Route 32 Auctions is open to the public Monday through Friday from 9 a.m. to 5 p.m., and "lookers" are welcome: there's no pressure to buy anything. The business is run by avid collectors Kevin and Jill Parker of Crawfordsville.
Jane reminds us that back in the 1920s and 1930s, Crawfordville had a Nash dealership and you could fill your tank at one of the 40 or so Parker Red Hat gas stations in the area.
"There's beauty in these wonderful artifacts!" says Jane.
A landmark at the Indianapolis Motor Speedway is a Japanese-style structure that locals and fans worldwide refer to as "the Pagoda," as our guest, auto racing historian Mark Dill, has noted.
The original Pagoda at the racetrack opened in 1913 as a building for Speedway officials, the press and telegraph operators. Painted green and white and made of wood, the first Pagoda burned to the ground in 1925. A new Pagoda was constructed in time for the Indianapolis 500 in 1926.
By the mid-1950s, however, a taller, modernistic structure made of steel had replaced the Pagoda; that building stood for more than 40 years. It was demolished to make way for the current Pagoda, which was completed in 2000. Designed as a tribute to the racetrack's heritage and painted green and white like the original, the current Pagoda is 153 feet tall.
Question: Name the steel structure replaced by the current Pagoda.
The call-in number is (317) 788-3314. Please do not call in to the show until you hear Nelson pose the question on the air, and please do not try to win if you have won any other prize on WICR during the last two months. You must be willing to give your first name to our engineer, you must answer the question correctly on the air and you must be willing to give your mailing address to our engineer so we can mail the prize pack to you. The prize is a gift certificate to the Story Inn in Brown County, courtesy of the Story Inn, and tickets to the Seiberling Mansion in Kokomo, courtesy of the Howard County Historical Society.
In studio last week...
Nelson Price, host and historian
Acknowledgments to Monomedia, Visit Indy, WICR-FM, Fraizer Designs, Heritage Photo & Research Services, Henri Pensis, Chris Shoulders and many other individuals and organizations. We are an independently produced program and are self-supporting through organizational sponsorships and individual contributions. We do not receive any government funding. Visit our website to learn how you can support us financially. Also, see our Twitter feed and our Facebook page for regular updates. And thanks to the Indiana University Bicentennial for sponsoring the podcast of the "Faculty war of 1832: Early IU history" show. Any of our podcasts can be sponsored for a nominal fee.
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June 2, 2018 - Upcoming
Great American Songbook Foundation's evolution
At the end of January, the widow of the shopping mall magnate who co-owned the Indiana Pacers announced she was donating a 107-acre estate to the Great American Songbook Foundation based in Carmel. Since then the foundation, which was founded by acclaimed entertainer and music historian Michael Feinstein, has been exploring whether a museum could be developed on the Asherwood estate.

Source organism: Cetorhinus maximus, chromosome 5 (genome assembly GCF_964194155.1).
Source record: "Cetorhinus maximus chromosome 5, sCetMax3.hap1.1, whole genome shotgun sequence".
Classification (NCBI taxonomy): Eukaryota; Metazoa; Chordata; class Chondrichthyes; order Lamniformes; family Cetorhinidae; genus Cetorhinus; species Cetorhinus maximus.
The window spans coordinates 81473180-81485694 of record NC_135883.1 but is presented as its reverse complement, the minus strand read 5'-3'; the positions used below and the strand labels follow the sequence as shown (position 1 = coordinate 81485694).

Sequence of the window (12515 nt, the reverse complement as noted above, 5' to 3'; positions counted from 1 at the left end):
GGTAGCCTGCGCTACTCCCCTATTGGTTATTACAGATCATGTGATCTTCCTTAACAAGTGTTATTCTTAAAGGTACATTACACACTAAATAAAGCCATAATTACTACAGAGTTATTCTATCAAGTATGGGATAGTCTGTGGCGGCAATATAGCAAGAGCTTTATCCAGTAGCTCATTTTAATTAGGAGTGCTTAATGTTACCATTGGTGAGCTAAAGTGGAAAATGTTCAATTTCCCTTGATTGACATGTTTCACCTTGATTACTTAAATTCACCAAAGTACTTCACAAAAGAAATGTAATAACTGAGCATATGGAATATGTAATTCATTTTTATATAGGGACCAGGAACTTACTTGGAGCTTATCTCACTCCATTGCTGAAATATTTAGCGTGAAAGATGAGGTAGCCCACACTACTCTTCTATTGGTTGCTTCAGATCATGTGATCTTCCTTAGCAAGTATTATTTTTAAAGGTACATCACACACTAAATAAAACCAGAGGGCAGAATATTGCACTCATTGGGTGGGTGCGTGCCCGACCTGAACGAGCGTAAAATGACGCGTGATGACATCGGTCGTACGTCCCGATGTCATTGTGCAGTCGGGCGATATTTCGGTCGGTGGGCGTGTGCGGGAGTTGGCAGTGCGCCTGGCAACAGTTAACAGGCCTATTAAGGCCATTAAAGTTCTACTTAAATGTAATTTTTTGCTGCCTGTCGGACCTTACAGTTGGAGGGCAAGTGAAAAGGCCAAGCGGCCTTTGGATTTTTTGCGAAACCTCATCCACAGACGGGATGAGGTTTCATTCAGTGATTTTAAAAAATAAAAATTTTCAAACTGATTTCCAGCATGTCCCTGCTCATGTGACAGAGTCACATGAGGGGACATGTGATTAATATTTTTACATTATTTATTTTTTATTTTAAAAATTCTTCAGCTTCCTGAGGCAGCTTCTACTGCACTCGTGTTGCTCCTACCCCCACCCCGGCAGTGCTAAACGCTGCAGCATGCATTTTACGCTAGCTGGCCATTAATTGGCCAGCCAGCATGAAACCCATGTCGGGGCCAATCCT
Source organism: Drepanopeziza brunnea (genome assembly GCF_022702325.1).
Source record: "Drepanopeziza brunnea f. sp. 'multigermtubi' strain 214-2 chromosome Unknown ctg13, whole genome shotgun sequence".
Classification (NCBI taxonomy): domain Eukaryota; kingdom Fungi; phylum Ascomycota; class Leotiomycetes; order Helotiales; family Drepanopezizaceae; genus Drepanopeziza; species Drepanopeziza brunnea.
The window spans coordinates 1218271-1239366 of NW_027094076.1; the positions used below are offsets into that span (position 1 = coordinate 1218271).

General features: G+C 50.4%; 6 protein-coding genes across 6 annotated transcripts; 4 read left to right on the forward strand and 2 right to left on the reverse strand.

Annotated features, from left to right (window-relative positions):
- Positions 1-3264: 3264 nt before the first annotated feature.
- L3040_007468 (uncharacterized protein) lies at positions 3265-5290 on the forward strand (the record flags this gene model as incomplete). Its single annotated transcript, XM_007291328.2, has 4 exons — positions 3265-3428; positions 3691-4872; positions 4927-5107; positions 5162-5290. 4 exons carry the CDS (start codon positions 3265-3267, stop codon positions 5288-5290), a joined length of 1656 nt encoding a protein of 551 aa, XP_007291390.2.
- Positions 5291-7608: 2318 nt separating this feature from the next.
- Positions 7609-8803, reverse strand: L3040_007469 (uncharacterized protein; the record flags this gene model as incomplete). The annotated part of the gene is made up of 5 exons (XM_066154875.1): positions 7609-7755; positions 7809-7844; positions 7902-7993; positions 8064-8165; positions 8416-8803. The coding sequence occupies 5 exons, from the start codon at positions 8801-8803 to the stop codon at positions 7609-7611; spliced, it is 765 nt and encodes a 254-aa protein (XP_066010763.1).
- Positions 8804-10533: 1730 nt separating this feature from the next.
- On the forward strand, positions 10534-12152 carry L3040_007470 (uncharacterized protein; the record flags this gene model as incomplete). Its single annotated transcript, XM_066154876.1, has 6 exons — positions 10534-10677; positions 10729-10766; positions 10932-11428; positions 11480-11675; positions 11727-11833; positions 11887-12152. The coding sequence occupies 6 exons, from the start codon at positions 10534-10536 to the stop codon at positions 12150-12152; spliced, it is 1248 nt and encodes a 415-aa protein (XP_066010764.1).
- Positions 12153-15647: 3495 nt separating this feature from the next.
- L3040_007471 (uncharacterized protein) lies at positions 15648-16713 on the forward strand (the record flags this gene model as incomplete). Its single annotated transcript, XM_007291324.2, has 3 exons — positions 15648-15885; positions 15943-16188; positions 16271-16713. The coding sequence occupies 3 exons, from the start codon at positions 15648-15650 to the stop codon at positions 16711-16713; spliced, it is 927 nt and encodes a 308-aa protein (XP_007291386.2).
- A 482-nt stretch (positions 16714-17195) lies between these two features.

That's the most recent chapter in the rapid evolution of the songbook foundation, which is affiliated with the Center for the Performing Arts in Carmel.
With a mission to "preserve and elevate" the legacy of pop, jazz, Broadway and Hollywood music from the 1920s through the 1960s, the Great American Songbook Foundation now has more than 100,000 donated items. They include the papers of composer Meredith Wilson (best known for The Music Man) and entertainer Ray Charles, as well as the piano of composer Johnny Mercer.
As we spotlight the foundation - including its programs for aspiring performers and, at the other end of the age spectrum, for early-onset Alzheimer's patients - Nelson will be joined in studio by Chris Lewis, the foundation's executive director, and Lisa Lobdell, its archivist.
Our show will precede a foundation program this summer that's been drawing attention far beyond Indiana's borders: the Songbook Academy, an internship program for high school singers interested in performing Great American Songbook music.
The foundation's archive began with the personal collection of Michael Feinstein, a five-time Grammy Award nominee. For decades, he had been given artifacts (often by fellow celebrities) ranging from original sheet music and orchestrations to theatrical memorabilia. An example (with a Hoosier connection) was mentioned in a 2011 article in The New York Times about the foundation: A limited-edition score of Red, Hot and Blue, a 1937 Broadway musical - signed by its composer, Indiana native Cole Porter - was given to Feinstein by the show's star, Bob Hope.
Could such treasures end up in a museum at Asherwood, the estate formerly owned by Mel Simon, who died in 2009, and his wife Bren?
Nelson will ask his guests about that possibility for the estate, which includes a mansion of 50,000 square feet. An article in The Indianapolis Star about an April fund-raiser at Asherwood quoted our guest Chris Lewis as describing Bren Simon's gift of the estate as "transformative" for the songbook foundation.Our guest Lisa Lobdell is credited with initiating Perfect Harmony, one of the foundation's on-going programs. Based on aspects of music therapy, Perfect Harmony uses Great American Songbook tunes in interactive ways with Indiana residents who are in the early stages of Alzheimer's.